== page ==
Heart Group Kid Mystics
Where's the Spirit? A weekly collection of content from the wonderful world wide web that challenges us to explore the role of spirituality in society. Subscribe to receive this in your email here.
THE EARTH IN YOUR HEART
Protecting the environment begins in the heart, says Buddhist leader
by Susan Gonzalez
His Holiness the 17th Karmapa Ogyen Trinley Dorje spoke to an audience at Yale, highlighting the importance of caring for the environment. Presenting the task of environmental care and protection as a spiritual orientation and practice, he said: “We divide the world into subject and object, and we feel that the external environment is an object separated from us by some kind of boundary and some distance from ourselves as subjects. We need to dissolve this artificial boundary and decrease the distance from ourselves and our environment.” This Earth Day, how might you challenge yourself to dissolve this artificial boundary by expanding the possibilities in your heart, seeing your interbeing with the environment, and caring for all of creation?
THE PEOPLE IN YOUR GROUP
Why “Company Culture” Is a Misleading Term
by John Traphagan
Harvard Business Review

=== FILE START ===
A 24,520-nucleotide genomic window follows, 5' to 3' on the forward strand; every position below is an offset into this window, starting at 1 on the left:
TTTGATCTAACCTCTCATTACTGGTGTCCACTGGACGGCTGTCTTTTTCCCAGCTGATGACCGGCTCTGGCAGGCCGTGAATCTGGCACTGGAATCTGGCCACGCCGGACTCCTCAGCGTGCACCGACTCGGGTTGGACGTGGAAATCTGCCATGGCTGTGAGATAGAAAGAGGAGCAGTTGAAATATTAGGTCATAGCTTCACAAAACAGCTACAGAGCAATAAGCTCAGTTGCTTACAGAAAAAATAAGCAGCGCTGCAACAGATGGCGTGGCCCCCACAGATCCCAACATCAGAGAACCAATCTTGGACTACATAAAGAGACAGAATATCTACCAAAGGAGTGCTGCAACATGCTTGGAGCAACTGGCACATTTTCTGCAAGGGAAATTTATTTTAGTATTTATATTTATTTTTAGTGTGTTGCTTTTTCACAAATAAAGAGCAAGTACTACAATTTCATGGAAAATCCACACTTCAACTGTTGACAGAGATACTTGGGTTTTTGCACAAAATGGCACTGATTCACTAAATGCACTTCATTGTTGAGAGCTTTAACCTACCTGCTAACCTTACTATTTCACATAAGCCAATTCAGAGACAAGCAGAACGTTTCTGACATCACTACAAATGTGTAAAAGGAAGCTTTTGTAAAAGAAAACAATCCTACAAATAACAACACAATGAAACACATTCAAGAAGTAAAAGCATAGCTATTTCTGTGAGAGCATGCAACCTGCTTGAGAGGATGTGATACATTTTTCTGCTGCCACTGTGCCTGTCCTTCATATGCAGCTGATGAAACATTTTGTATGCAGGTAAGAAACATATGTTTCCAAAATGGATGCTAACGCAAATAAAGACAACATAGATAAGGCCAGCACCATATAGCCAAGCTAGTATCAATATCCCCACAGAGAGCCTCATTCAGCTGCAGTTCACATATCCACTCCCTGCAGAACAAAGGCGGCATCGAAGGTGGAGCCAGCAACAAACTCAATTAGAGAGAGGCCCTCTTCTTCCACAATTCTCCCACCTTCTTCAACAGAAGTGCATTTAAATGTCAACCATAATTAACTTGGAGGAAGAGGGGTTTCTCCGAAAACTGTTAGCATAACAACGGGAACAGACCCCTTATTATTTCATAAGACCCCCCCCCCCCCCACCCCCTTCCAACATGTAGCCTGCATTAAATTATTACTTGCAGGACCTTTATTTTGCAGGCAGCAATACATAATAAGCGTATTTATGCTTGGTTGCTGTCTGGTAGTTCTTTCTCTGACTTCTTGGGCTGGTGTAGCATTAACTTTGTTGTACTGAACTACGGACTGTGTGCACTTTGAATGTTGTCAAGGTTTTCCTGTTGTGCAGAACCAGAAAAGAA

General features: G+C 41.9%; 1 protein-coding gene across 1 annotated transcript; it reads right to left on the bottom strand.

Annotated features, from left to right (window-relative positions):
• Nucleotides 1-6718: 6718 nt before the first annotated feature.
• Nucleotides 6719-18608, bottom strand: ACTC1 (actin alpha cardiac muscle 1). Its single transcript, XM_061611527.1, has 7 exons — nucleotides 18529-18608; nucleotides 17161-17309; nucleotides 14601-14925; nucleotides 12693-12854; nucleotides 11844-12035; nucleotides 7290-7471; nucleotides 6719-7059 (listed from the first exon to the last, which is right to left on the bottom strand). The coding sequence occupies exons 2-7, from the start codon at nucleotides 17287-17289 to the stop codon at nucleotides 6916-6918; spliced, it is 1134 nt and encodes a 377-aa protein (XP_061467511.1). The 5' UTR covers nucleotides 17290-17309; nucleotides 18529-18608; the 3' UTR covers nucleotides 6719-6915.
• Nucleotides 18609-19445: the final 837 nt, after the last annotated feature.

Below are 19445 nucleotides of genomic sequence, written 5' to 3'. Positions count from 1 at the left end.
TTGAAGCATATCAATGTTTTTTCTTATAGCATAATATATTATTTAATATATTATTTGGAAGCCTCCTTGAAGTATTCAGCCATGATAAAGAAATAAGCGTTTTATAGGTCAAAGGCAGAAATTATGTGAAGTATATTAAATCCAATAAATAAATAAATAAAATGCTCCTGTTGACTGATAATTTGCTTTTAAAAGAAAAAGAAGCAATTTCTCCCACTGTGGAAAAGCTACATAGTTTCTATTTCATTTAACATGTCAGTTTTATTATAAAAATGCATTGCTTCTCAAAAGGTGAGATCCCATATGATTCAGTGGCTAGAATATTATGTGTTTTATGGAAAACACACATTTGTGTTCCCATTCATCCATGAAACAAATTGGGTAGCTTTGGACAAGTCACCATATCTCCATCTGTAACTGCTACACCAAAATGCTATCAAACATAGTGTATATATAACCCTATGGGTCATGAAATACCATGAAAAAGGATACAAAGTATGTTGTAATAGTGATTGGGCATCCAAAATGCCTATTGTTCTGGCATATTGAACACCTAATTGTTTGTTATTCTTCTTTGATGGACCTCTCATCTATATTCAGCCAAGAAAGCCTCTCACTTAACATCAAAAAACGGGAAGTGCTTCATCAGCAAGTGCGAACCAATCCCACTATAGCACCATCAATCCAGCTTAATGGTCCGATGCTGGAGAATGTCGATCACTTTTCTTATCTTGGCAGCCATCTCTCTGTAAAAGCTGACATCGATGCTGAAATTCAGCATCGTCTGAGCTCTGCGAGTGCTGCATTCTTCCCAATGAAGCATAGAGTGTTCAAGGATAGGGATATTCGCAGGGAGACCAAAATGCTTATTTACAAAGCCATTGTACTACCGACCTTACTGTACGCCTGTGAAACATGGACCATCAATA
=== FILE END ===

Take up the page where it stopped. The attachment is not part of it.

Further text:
Traphagan, an organizational psychologist, uses this article to speak out against the use of the term “culture” to label what goes on inside an organization. Vague and often meaningless, the culture concept, he writes, “artificially ossif[ies] the diverse, complex, and constantly changing social environment that is any organization.” He goes on to explain: “As a result, it becomes easy to misinterpret or misunderstand the nature and influence of power, conflict, cooperation, and change in relation to both individual and group behaviors.” We think that these might be important ideas for any setting in which we lean on the culture concept to define, defend, or coalesce a group of people. What do you think?
Why Kids Need Spirituality
by Lisa Miller
New York Magazine
Miller shares insights gleaned from the book, The Spiritual Child: The New Science on Parenting for Health and Lifelong Thriving, which strangely is written by another Lisa Miller. The book offers parents research-based insight on the importance of spiritual development for children (regardless of religious affiliation). Much in the way that we believe spiritual formation offers adults a depth of purpose, perspective, and resilience, Miller shares the ways in which spirituality supports childhood and teenage well-being: “Children who are raised with a robust and well-developed spiritual life are happier, more optimistic, more thriving, more flexible, and better equipped to deal with life’s ordinary (and even extraordinary) traumas than those who are not. Teenagers, in particular, are exponentially better off if they’re in touch with their spiritual sides — less likely to abuse alcohol and drugs, to engage in risky sex, to cope with depression.”
If you’re interested, you should also check out this article in Time Magazine, written by the author of the book (not the article above), Lisa Miller.
Some additional goodies: